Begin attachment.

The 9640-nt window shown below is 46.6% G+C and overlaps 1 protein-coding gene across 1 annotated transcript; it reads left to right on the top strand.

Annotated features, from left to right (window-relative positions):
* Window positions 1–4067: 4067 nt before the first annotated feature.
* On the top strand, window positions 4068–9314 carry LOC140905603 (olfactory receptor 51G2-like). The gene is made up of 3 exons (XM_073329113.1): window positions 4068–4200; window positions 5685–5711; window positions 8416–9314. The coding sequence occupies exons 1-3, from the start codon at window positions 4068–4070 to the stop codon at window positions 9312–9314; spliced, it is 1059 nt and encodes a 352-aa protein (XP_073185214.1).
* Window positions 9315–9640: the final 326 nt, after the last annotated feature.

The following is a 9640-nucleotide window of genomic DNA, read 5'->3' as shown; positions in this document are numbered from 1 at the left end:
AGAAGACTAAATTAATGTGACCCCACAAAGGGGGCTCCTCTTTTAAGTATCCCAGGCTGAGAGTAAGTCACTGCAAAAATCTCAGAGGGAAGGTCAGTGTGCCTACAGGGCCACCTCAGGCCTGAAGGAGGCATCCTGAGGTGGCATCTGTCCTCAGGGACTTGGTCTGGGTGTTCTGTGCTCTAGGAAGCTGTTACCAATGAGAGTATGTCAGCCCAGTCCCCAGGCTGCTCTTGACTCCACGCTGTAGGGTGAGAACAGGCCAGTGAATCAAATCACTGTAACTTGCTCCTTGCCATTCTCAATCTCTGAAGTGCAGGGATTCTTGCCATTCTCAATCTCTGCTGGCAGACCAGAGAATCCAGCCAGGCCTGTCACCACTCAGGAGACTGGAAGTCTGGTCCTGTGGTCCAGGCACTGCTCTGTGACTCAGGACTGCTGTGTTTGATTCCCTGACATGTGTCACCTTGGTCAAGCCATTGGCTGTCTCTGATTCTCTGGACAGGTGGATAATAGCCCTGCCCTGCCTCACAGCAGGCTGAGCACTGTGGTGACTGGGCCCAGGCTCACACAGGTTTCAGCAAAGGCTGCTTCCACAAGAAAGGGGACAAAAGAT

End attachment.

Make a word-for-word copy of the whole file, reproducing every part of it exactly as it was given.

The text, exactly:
The 9640-nt window shown below is 46.6% G+C and overlaps 1 protein-coding gene across 1 annotated transcript; it reads left to right on the top strand.

Annotated features, from left to right (window-relative positions):
* Window positions 1–4067: 4067 nt before the first annotated feature.
* On the top strand, window positions 4068–9314 carry LOC140905603 (olfactory receptor 51G2-like). The gene is made up of 3 exons (XM_073329113.1): window positions 4068–4200; window positions 5685–5711; window positions 8416–9314. The coding sequence occupies exons 1-3, from the start codon at window positions 4068–4070 to the stop codon at window positions 9312–9314; spliced, it is 1059 nt and encodes a 352-aa protein (XP_073185214.1).
* Window positions 9315–9640: the final 326 nt, after the last annotated feature.

The following is a 9640-nucleotide window of genomic DNA, read 5'->3' as shown; positions in this document are numbered from 1 at the left end:
AGAAGACTAAATTAATGTGACCCCACAAAGGGGGCTCCTCTTTTAAGTATCCCAGGCTGAGAGTAAGTCACTGCAAAAATCTCAGAGGGAAGGTCAGTGTGCCTACAGGGCCACCTCAGGCCTGAAGGAGGCATCCTGAGGTGGCATCTGTCCTCAGGGACTTGGTCTGGGTGTTCTGTGCTCTAGGAAGCTGTTACCAATGAGAGTATGTCAGCCCAGTCCCCAGGCTGCTCTTGACTCCACGCTGTAGGGTGAGAACAGGCCAGTGAATCAAATCACTGTAACTTGCTCCTTGCCATTCTCAATCTCTGAAGTGCAGGGATTCTTGCCATTCTCAATCTCTGCTGGCAGACCAGAGAATCCAGCCAGGCCTGTCACCACTCAGGAGACTGGAAGTCTGGTCCTGTGGTCCAGGCACTGCTCTGTGACTCAGGACTGCTGTGTTTGATTCCCTGACATGTGTCACCTTGGTCAAGCCATTGGCTGTCTCTGATTCTCTGGACAGGTGGATAATAGCCCTGCCCTGCCTCACAGCAGGCTGAGCACTGTGGTGACTGGGCCCAGGCTCACACAGGTTTCAGCAAAGGCTGCTTCCACAAGAAAGGGGACAAAAGAT